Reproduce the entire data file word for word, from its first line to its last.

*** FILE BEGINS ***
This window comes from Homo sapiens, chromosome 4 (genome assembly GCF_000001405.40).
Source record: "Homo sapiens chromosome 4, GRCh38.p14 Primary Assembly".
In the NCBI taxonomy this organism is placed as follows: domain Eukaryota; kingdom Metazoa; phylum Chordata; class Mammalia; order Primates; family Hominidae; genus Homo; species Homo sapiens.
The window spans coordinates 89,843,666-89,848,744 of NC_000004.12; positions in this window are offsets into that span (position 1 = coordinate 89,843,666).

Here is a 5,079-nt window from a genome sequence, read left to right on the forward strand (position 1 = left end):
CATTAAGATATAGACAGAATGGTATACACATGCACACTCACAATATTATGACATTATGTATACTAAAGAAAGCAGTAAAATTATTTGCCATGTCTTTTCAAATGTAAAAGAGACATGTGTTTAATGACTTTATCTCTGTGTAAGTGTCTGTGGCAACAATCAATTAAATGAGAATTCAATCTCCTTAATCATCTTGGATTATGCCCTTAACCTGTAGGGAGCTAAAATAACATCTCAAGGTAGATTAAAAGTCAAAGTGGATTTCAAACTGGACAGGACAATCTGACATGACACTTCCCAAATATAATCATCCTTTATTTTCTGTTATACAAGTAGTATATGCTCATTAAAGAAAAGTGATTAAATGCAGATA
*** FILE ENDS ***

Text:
This window comes from Homo sapiens, chromosome 4 (genome assembly GCF_000001405.40).
Source record: "Homo sapiens chromosome 4, GRCh38.p14 Primary Assembly".
In the NCBI taxonomy this organism is placed as follows: domain Eukaryota; kingdom Metazoa; phylum Chordata; class Mammalia; order Primates; family Hominidae; genus Homo; species Homo sapiens.
The window spans coordinates 89,843,666-89,848,744 of NC_000004.12; positions in this window are offsets into that span (position 1 = coordinate 89,843,666).

Here is a 5,079-nt window from a genome sequence, read left to right on the forward strand (position 1 = left end):
CATTAAGATATAGACAGAATGGTATACACATGCACACTCACAATATTATGACATTATGTATACTAAAGAAAGCAGTAAAATTATTTGCCATGTCTTTTCAAATGTAAAAGAGACATGTGTTTAATGACTTTATCTCTGTGTAAGTGTCTGTGGCAACAATCAATTAAATGAGAATTCAATCTCCTTAATCATCTTGGATTATGCCCTTAACCTGTAGGGAGCTAAAATAACATCTCAAGGTAGATTAAAAGTCAAAGTGGATTTCAAACTGGACAGGACAATCTGACATGACACTTCCCAAATATAATCATCCTTTATTTTCTGTTATACAAGTAGTATATGCTCATTAAAGAAAAGTGATTAAATGCAGATA